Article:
#ClassicandContemporary book challenge: March
#ClassicandContemporary book challenge: Wuthering Heights and The Invisible Life of Addie LaRue
The Invisible Life of Addie LaRue
Author: V.E. Schwab
Publisher: Titan Books
Year: October 2020
I am blown away by this book! The story is so original, so clever and engrossing, I admire V.E. Schwab’s talent to come up with such intricate plots, developing them on so many levels and building the characters’ inner worlds with so many details. You get to know them in and out and it feels good to be part of the story, you want to be part of it.
The best thing about this book is that it is no black or white. It tells you the world doesn’t exist in monochrome colours, and it is not meant to be. People are nor solely good or bad; they are both. We see this in the characters’ actions, in their thoughts, but most of all, in their wishes, in their desires. In the deals they make in/with the darkness. We often don’t think about the consequences and we wish we were somewhere else, with someone else, we wish we were different people. But do we think of the price? Do we stop and think about what we need to sacrifice in order to get what we want? It is often the case that people are still unhappy when they get what they want, simply because happiness is not a destination, it doesn’t have a final aim. Life is full of moments, it is a journey and it is our job to make that journey count, to make each moment count.
I loved all the dialogues. When I was reading, I remember thinking ‘Finally, a book with clever dialogues!’. The conversations are so meaningful, I wanted to underline each sentence or even whole paragraphs (as I often did, actually, my eBook is full of highlights). This is so rare to find in a book that when you finally do, you appreciate them and just let yourself enjoy the witty remarks(exchanges) and the playfulness they bring. I loved every single word V.E. Schwab wrote, and I think she carefully chose each word, that is why. The concept is very well thought out and the writing is precise, flawless.
Addie is one of the best-described characters I’ve met in a book. She is so full of live, of dreams and curiosity. I really, really liked her and the way she thought about the world. She often had doubts but not once did she ever surrender or give up. V.E. Schwab crafted her characters so carefully, with so much attention to details: to their inner worlds, their clothes, the background stories, all the different settings. And the way she included art, in any form, into every aspect of Addie’s life, was remarkable. It was hidden, dispersed throughout her entire life, but also always present. That was just another gem of this incredible book that I will not forget. I will remember.
I can write so much more about this book, as it really left a mark on me, which I think Addie will be happy to know. But I can’t tell a lot without giving anything away and the best way to enjoy it is to dive in with no previous clue about what is going to happen. Just experience it, you will not regret it, I guarantee! I’ll leave you with the blurb:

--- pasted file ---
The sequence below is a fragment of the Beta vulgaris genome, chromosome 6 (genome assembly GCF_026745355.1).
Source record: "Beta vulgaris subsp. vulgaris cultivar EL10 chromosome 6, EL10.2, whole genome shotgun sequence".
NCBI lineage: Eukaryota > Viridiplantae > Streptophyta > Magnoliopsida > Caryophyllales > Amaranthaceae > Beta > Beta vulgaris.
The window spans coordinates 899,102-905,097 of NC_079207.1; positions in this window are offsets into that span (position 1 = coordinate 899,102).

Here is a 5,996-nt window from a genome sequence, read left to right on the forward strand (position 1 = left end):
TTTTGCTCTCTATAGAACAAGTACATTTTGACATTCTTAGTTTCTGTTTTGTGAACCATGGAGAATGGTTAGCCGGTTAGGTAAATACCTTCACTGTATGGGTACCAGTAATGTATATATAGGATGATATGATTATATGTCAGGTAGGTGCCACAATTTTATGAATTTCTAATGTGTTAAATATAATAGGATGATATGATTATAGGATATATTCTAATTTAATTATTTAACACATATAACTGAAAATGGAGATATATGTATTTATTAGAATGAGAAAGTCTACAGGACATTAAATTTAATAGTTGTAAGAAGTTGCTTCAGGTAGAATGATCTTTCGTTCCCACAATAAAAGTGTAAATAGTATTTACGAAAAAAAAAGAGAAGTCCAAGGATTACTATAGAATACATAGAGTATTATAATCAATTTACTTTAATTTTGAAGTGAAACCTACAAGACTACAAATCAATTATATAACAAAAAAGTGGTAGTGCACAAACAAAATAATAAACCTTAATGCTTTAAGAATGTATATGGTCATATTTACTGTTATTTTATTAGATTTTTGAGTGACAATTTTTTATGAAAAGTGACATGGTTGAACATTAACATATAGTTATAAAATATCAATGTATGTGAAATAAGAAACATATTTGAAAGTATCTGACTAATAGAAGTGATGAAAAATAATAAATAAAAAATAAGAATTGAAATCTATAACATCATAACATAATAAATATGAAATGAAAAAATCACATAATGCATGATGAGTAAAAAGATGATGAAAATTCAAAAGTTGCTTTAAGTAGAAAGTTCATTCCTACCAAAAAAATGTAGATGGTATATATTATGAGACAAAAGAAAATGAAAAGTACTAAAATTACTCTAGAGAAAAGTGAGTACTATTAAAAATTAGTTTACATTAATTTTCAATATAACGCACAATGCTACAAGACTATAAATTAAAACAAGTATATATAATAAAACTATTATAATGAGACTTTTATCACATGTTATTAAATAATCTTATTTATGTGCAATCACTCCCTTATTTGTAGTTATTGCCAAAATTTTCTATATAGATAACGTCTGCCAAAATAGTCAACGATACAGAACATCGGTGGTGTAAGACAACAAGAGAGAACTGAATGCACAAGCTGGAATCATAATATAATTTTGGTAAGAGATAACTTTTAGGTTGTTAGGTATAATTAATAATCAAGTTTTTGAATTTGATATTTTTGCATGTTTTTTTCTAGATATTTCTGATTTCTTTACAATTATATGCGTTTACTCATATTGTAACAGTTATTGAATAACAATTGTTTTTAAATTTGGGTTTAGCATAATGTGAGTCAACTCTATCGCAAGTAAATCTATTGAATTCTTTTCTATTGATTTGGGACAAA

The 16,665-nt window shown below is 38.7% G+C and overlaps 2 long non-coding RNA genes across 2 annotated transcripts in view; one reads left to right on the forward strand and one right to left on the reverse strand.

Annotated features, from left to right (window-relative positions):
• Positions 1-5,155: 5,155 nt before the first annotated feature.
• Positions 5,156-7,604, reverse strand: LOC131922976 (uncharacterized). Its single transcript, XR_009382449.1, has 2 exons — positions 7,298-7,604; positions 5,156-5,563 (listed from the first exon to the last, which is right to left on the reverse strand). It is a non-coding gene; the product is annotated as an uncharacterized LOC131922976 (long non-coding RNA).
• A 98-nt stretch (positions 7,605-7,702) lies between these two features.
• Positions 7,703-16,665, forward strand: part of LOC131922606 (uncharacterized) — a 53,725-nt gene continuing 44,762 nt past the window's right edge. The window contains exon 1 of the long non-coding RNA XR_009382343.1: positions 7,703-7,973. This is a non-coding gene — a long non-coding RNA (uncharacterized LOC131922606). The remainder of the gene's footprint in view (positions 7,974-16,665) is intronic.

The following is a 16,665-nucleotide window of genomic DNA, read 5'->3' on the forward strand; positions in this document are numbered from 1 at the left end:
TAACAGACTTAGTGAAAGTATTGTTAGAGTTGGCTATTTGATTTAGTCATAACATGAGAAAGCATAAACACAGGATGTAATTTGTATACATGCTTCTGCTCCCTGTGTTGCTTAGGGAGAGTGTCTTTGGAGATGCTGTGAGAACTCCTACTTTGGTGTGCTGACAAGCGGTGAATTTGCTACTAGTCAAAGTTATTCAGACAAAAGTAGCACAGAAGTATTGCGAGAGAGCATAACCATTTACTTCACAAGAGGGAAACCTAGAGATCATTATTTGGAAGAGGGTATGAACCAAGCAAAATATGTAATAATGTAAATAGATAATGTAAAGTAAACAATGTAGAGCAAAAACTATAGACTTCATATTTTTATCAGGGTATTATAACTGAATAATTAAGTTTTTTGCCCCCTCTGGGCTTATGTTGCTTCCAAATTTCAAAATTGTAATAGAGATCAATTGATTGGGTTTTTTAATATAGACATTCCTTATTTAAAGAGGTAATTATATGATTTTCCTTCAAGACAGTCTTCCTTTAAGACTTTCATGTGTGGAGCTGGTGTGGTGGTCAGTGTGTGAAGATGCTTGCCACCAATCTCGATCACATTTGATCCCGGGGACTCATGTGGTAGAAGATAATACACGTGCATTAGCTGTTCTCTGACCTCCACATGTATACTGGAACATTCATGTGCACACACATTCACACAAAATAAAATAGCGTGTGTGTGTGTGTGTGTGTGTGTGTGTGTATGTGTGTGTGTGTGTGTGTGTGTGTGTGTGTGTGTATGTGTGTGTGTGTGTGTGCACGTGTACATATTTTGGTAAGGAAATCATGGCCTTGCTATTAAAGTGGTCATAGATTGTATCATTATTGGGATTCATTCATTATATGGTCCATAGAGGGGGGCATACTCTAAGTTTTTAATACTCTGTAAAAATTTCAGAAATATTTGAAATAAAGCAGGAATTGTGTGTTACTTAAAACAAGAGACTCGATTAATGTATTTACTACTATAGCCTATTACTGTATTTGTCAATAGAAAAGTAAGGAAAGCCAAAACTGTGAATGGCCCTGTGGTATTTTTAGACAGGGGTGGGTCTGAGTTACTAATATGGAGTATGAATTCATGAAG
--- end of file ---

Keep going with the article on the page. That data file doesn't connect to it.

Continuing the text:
‘When Addie LaRue makes a deal with the devil, she trades her soul for immortality. But the devil takes away her place in the world, cursing her to be forgotten by everyone. Addie flees her tiny home town in 18th-Century France, beginning a journey that takes her across the world, learning to live a life where no one remembers her and everything she owns is lost and broken. Existing only as a muse for artists throughout history, she learns to fall in love anew every single day. Her only companion on this journey is her dark devil with hypnotic green eyes, who visits her each year on the anniversary of their deal. Alone in the world, Addie has no choice but to confront him, to understand him, maybe to beat him. Until one day, in a second hand bookshop in Manhattan, Addie meets someone who remembers her. Suddenly thrust back into a real, normal life, Addie realises she can’t escape her fate forever.’
Author: Emily Brontë
Genre: Classics, Gothic, Tragedy
Publisher: Thomas Cautley Newby
This book was definitely disturbing and heavy in terms of themes, as there was a lot of violence, swearing, darkness and injustice. I felt sad for some of the characters, like Hareton Earnshaw, and others I couldn’t understand, like Heathcliff. Catherine Earnshaw and her daughter, Cathy, both acted pretty selfishly, and their behaviour was quite infantile at times.
Nevertheless, the love that permeates through the novel is pure, honest and extremely strong, even though it didn’t seem like it at times. In the end you realise the impact it has upon Heathcliff and Catherine, and it all makes sense. With this Gothic tragedy, Emily Brontë shows the dark side of love, what happens when it becomes an obsession, and how much it can drive you crazy.
These are my favourite love quotes from the book:
It would degrade me to marry Heathcliff now; so he shall never know how I love him: and that, not because he’s handsome, Nelly, but because he’s more myself than I am. Whatever our souls are made of, his and mine are the same; and Linton’s is as different as a moonbeam from lightning, or frost from fire.
My love for Heathcliff resembles the eternal rocks beneath: a source of little visible delight, but necessary. Nelly, I am Heathcliff! He’s always, always in my mind: not as a pleasure, any more than I am always a pleasure to myself, but as my own being. So don’t talk of our separation again: it is impracticable; and…
Be with me always – take any form – drive me mad! only do not leave me in this abyss, where I cannot find you! Oh, God! it is unutterable! I cannot live without my life! I cannot live without my soul!
In case you need me… #owlbeereading!